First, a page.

FADTax Administration DiagnosticFeb 2008
FADTax Administration (expert visits)July 2008/Apr 2009
MCMDomestic Securities Market DevelopmentSep 2008
MCMPublic Debt ManagementAug 2009
LEGAML/CFT DiagnosticAug/Sep 2009
STAExternal Sector StatisticsOct 2009
LEGAML/CFT DiagnosticFeb/Mar 2011
LEGAML/CFT Structures and toolsFeb/Mar/Oct/Dec 2011
LEGAML/CFT LegislationJul/Dec 2011
STAGovernment Finance StatisticsSep 2011
STABalance of Payments StatisticsMar 2012
MCMMoving Towards Exchange Rate FlexibilityMar 2012
LEGAML/CFT Structures and toolsJun/May/Sep/Dec 2012
FADPension ReformJul 2012
STANational AccountsFeb 2013
LEGAML/CFT Structures and toolsMar 2013
FADDebt and Cash Management and Budget ClassificationJun 2013
FADPension Reform Follow UpJul/Nov 2013

Relations with the World Bank

(As of March 2014)

1. The World Bank Group is currently implementing a two-pillar Country Partnership Strategy (CPS) that covers FY2011–14 and focuses on: (i) building a competitive non-oil economy; and (ii) strengthening social and municipal services; with a strong cross-cutting theme of governance and anticorruption. A new Country Partnership Framework for Azerbaijan expected to be delivered in spring 2015 will target achieving the World Bank Group’s twin goals of Poverty Reduction and Shared Prosperity.

2. The World Bank Group strategy builds on the Governments own development strategies and includes: (a) Under Pillar I, strengthening the non-oil economy, primarily through an improved business environment, better infrastructure and agriculture improvements, and (b) Under Pillar 2, improving the effectiveness of social and community services, including health, education, social protection and water supply.

3. During the current CPS period, the Bank has increased its focus on implementation of existing operations and only considered new operations in selected areas with a strong record of sufficient institutional capacity and ownership.

4. The FY2011–14 CPS Progress Report (CPS PR) assessed the objectives of the CPS as relevant in the long run.

5. The Bank program for FY2013-14 has been in line with the Government’s own borrowing plans of US$300-400 million per year from IBRD. This program focuses on sectors in which external borrowing from international financial institutions has been economically and socially justified based on expected returns, knowledge and technology transfer, and proven implementation capacity. Specifically, projects proposed by the Bank support aim at improved competitiveness in agriculture, solid waste management, water supply and sanitation, judicial modernization, railways, roads and rural investments program.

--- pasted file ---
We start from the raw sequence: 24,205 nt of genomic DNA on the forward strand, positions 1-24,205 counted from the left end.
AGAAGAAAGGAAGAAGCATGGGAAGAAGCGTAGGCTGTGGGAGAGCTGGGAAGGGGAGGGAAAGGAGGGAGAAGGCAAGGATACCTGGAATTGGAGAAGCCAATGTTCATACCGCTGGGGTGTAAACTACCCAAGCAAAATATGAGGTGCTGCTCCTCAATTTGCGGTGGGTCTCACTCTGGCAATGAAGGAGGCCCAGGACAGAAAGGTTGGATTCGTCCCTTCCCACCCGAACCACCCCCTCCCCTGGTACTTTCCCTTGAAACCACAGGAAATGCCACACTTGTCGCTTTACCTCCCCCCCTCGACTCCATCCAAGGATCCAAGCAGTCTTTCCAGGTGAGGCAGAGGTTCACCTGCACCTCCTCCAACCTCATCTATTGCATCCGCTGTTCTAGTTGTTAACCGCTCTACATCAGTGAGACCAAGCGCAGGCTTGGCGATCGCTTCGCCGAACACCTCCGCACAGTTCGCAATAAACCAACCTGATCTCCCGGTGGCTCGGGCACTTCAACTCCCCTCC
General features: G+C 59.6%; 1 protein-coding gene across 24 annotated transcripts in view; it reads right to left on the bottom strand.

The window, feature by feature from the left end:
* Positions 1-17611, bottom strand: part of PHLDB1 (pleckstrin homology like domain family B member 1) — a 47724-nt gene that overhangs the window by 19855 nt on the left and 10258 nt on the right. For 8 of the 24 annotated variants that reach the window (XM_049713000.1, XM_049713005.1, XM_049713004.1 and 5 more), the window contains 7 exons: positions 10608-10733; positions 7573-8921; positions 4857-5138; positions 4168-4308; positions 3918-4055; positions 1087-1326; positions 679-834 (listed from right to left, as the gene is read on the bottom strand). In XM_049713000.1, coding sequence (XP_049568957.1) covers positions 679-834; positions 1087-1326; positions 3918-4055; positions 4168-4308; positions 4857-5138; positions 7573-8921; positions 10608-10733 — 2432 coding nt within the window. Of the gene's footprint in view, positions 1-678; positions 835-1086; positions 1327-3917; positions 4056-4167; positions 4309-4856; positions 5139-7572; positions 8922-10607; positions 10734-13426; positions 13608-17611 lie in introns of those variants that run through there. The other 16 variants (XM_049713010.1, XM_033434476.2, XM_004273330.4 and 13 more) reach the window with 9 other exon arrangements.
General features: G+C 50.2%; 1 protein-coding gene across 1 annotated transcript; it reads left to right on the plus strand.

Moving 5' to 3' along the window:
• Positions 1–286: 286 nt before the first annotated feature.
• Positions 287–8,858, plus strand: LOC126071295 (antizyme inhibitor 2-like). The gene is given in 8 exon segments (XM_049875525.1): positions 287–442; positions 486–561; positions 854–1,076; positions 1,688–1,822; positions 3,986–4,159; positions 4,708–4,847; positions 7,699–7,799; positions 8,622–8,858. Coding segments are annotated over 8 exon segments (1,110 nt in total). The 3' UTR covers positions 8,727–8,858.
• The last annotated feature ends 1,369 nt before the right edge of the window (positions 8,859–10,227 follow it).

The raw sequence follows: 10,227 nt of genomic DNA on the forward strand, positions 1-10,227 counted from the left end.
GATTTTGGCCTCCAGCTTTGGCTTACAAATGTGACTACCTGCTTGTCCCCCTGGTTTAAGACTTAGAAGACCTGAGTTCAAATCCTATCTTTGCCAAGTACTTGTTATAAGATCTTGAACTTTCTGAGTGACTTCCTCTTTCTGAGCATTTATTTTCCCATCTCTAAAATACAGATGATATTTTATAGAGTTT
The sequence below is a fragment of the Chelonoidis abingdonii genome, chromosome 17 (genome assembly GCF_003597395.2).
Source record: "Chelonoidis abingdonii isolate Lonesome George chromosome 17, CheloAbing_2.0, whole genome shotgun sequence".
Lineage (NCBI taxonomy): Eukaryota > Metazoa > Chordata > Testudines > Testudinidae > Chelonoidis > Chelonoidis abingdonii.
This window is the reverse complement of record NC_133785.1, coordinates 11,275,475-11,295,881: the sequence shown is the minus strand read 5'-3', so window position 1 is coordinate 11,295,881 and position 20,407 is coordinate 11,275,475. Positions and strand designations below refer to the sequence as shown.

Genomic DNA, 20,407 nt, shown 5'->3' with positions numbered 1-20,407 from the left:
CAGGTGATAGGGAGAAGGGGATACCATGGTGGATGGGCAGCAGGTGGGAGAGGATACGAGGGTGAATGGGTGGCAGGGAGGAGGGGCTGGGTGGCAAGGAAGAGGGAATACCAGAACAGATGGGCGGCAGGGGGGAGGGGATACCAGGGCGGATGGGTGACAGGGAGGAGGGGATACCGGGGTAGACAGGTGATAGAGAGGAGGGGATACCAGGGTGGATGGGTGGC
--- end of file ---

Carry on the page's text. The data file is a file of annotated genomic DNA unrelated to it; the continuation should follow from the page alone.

• Bank lending is complemented by a strong program of knowledge services to inform the country growth strategy and policy choices as well as the design of investment operations. The Bank will increase analytic work in the areas of job creation and growth, poverty and inequality, the financial sector, PFM and tax policy. The first Programmatic Public Expenditure Review (PPER) was delivered in FY13 and, following the client’s request in FY14, the focus will shift towards tax policy. Poverty Assessment and Country Gender Study are under preparation and will be delivered in FY14. A Medium Term Debt Management Strategy (MTDS), Industrial Parks Technical Assistance are underway and also to be delivered in FY14.

6. Two more analytical pieces have been delivered in FY14, namely on Economic Diversification for Growth, and Fostering Entrepreneurship in South Caucasus. The Bank in partnership with the government, EU and SECO launched preparation of PEFA. It is expected to be delivered in fall 2014.

7. The partnership with the Government through a reimbursable Joint Economic Research Program (JERP) will be established on a case-by-case basis and start with engagement in ICT area. The Bank and the Government have also established a strong vehicle for policy dialogue in two high level policy fora held for the first time in 2009 and then in March 2012. The next high level policy forum is under preparation and expected to take place in September 2014.

8. Relations between the Bank and the Fund concerning Azerbaijan are very good in terms of coordinated policy advice and collaboration on macroeconomic monitoring. There is also broad agreement between the Bank and the Fund on the division of labor between the two institutions. The Fund will continue to focus on macro-critical areas, and will share responsibilities with the Bank on banking and financial sector soundness, taking care to coordinate closely so as to minimize overlap and ensure harmonization of policy advice.

9. IFC’s program aligned with the joint World Bank Group strategy continues to focus on supporting sustainable growth and diversification of economy through investments and advisory support to the non-oil sectors, with a focus on agribusiness, MSMEs and infrastructure. During the current CPS period (FY2011–14) IFC’s annual commitments have averaged at about $30–40 million and have been primarily in the financial sector in the areas of micro, small and medium enterprises and trade finance.